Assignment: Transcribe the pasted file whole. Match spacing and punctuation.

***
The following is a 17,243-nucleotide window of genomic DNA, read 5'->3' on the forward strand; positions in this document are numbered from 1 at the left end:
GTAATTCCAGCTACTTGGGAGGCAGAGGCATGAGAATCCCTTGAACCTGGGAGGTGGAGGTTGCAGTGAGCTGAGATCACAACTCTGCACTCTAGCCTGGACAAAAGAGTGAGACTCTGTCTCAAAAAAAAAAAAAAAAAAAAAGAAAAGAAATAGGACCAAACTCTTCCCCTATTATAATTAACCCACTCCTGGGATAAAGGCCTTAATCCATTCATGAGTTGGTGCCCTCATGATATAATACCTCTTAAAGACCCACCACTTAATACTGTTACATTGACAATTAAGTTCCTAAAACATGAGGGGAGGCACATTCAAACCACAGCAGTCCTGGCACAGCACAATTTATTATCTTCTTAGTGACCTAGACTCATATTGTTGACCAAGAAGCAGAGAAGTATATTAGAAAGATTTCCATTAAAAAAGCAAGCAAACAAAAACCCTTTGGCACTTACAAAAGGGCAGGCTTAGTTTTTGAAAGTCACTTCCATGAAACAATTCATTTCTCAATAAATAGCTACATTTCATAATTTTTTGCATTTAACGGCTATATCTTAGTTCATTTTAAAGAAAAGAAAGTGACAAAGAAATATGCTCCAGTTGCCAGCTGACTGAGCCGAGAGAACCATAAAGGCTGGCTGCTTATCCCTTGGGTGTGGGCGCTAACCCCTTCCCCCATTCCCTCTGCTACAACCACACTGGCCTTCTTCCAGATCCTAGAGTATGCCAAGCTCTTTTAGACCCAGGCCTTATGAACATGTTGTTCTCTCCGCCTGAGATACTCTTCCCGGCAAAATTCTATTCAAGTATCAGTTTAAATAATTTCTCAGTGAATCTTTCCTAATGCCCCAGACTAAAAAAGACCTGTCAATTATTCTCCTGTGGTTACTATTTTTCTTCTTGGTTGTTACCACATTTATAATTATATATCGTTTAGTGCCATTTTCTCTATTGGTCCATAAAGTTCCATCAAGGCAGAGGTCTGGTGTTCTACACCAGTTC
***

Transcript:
The following is a 17,243-nucleotide window of genomic DNA, read 5'->3' on the forward strand; positions in this document are numbered from 1 at the left end:
GTAATTCCAGCTACTTGGGAGGCAGAGGCATGAGAATCCCTTGAACCTGGGAGGTGGAGGTTGCAGTGAGCTGAGATCACAACTCTGCACTCTAGCCTGGACAAAAGAGTGAGACTCTGTCTCAAAAAAAAAAAAAAAAAAAAAGAAAAGAAATAGGACCAAACTCTTCCCCTATTATAATTAACCCACTCCTGGGATAAAGGCCTTAATCCATTCATGAGTTGGTGCCCTCATGATATAATACCTCTTAAAGACCCACCACTTAATACTGTTACATTGACAATTAAGTTCCTAAAACATGAGGGGAGGCACATTCAAACCACAGCAGTCCTGGCACAGCACAATTTATTATCTTCTTAGTGACCTAGACTCATATTGTTGACCAAGAAGCAGAGAAGTATATTAGAAAGATTTCCATTAAAAAAGCAAGCAAACAAAAACCCTTTGGCACTTACAAAAGGGCAGGCTTAGTTTTTGAAAGTCACTTCCATGAAACAATTCATTTCTCAATAAATAGCTACATTTCATAATTTTTTGCATTTAACGGCTATATCTTAGTTCATTTTAAAGAAAAGAAAGTGACAAAGAAATATGCTCCAGTTGCCAGCTGACTGAGCCGAGAGAACCATAAAGGCTGGCTGCTTATCCCTTGGGTGTGGGCGCTAACCCCTTCCCCCATTCCCTCTGCTACAACCACACTGGCCTTCTTCCAGATCCTAGAGTATGCCAAGCTCTTTTAGACCCAGGCCTTATGAACATGTTGTTCTCTCCGCCTGAGATACTCTTCCCGGCAAAATTCTATTCAAGTATCAGTTTAAATAATTTCTCAGTGAATCTTTCCTAATGCCCCAGACTAAAAAAGACCTGTCAATTATTCTCCTGTGGTTACTATTTTTCTTCTTGGTTGTTACCACATTTATAATTATATATCGTTTAGTGCCATTTTCTCTATTGGTCCATAAAGTTCCATCAAGGCAGAGGTCTGGTGTTCTACACCAGTTC